Explaining why the Broncos should go all in on tanking this season
Oct 20, 2023, 6:13 AM | Updated: 9:27 am
Ever since the Broncos lost to Washington in Week 2, I’ve been calling for the Broncos to tank. While more and more fans and media have jumped on that bandwagon over subsequent weeks, there is still a vocal (minority?) of Broncos Country who believes that is a terrible idea. It reached a crescendo this week during my show with Stink when a listener sent me this terse text:
“Mike Evans has a loser mentality.”
Let me take this time to explain why I want the Broncos to tank. It has nothing to do with having a loser mentality. It has everything to do with what is the reality of the Broncos’ situation.
Simply put, the eight years of slapping band-aids on the problem has got to stop. There needs to be an understanding that it’s time to strip this thing down to the studs and rebuild.
When I suggest tanking, I don’t mean I want the players to go out and try to lose. I expect them to be professionals and try their best. Tanking comes from the front office in the forms of trading off players for draft picks, stashing players on season-ending injured reserve and cutting back veterans’ playing time to give younger players a longer look.
I hadn’t thought about the coaches being involved in the tanking process until I recently heard Philip Lindsay suggest Sean Payton was setting Russell Wilson up to fail with some of his play calling. While my more reasonable half chalks this up to poor coaching, the little devil perched on my shoulder wouldn’t necessarily mind if this was being done intentionally.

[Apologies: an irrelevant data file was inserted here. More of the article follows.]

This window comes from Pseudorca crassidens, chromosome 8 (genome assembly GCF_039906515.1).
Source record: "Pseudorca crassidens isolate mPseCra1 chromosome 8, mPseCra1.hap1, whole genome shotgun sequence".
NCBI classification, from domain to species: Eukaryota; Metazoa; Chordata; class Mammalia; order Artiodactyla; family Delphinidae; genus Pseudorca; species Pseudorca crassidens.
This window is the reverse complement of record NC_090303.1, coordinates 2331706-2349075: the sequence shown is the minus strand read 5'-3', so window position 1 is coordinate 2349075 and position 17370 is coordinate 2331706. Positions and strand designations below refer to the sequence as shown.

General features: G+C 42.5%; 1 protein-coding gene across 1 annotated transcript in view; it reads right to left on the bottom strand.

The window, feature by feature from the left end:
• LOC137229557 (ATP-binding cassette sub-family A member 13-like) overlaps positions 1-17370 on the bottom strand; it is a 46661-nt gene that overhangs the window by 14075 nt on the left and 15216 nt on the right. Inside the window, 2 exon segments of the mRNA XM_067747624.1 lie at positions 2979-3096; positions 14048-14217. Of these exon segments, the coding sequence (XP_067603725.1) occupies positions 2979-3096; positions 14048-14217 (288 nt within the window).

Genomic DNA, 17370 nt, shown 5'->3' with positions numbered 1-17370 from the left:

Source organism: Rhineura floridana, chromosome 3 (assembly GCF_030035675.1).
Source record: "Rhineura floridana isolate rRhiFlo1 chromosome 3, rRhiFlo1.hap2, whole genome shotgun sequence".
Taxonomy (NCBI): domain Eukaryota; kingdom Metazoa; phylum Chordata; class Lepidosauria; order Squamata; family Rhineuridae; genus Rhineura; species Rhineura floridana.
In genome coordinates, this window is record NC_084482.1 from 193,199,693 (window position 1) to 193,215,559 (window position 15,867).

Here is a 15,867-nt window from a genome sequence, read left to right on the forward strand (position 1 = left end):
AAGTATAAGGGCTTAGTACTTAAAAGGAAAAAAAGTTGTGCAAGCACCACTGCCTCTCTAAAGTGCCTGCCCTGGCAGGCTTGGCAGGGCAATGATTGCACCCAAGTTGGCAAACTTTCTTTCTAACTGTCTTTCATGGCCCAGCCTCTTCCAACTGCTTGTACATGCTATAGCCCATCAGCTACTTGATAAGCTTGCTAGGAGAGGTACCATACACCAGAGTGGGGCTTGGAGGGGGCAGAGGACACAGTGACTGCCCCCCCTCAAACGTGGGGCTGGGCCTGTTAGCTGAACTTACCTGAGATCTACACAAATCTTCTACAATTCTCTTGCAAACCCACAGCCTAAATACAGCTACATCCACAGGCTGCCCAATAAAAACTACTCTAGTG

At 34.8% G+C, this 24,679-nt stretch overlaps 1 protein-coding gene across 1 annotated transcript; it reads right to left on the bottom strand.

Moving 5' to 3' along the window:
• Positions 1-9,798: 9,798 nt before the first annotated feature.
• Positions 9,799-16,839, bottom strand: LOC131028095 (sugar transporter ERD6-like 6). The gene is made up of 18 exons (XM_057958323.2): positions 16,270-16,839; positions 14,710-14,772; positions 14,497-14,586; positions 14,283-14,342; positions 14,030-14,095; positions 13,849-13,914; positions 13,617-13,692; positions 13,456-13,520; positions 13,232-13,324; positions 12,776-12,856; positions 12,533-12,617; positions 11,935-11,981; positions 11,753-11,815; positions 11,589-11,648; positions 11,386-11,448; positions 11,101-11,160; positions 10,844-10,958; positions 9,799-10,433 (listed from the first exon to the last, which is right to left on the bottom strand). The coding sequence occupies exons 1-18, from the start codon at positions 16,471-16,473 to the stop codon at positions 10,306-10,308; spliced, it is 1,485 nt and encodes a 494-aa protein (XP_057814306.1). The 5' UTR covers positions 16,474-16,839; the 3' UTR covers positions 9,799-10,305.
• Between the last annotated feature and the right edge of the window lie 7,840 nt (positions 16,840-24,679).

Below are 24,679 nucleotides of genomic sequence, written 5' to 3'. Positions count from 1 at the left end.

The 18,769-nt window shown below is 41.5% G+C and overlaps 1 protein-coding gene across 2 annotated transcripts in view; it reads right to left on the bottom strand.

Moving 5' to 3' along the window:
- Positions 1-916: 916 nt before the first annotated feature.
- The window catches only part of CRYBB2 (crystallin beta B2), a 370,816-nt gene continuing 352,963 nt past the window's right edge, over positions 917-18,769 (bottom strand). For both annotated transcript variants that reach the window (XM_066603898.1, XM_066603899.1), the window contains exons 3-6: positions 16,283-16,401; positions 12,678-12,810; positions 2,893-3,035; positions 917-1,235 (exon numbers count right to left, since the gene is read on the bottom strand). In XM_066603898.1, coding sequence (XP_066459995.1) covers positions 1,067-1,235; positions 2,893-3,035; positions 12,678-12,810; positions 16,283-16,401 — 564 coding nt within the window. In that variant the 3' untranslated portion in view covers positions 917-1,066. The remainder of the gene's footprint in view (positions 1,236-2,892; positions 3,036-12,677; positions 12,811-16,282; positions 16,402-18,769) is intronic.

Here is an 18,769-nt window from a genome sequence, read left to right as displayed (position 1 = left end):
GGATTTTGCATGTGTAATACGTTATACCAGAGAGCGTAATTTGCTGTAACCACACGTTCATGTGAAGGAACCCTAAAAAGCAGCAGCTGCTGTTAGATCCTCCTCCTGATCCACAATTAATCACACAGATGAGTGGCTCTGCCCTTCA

So why do I want the Broncos to lose? The answer is they need better players and finishing with as high a first-round pick as possible is the best path to getting a great player.
If that pick can be in the top two and it would allow the Broncos to get, in the words of Joel Klatt, a “generational” QB like Caleb Williams or Drake Maye, then let’s do it. If it means picking somewhere between No. 3 and 5 in the first round and being able to snare a stud left tackle, then sign me up.
Please don’t try and tell me losing isn’t beneficial. Take a look at the way the Avalanche’s Stanley Cup-winning core was built.
In 2011, the Avs had just 68 points and missed the playoffs. They drafted Gabe Landeskog at No. 2 overall. In 2013, they finished with 39 points in a shortened season and missed the playoffs. They drafted Nathan MacKinnon with the No. 1 overall pick. In 2015, they missed the playoffs yet again and drafted Mikko Rantanen at No. 10 overall. Finally in 2017, they stumbled home with a franchise worst 48 points. Their consolation prize? Cale Makar with the fourth-overall pick.
Moral of the story? Please don’t tell me losing big can’t pay off in the long run.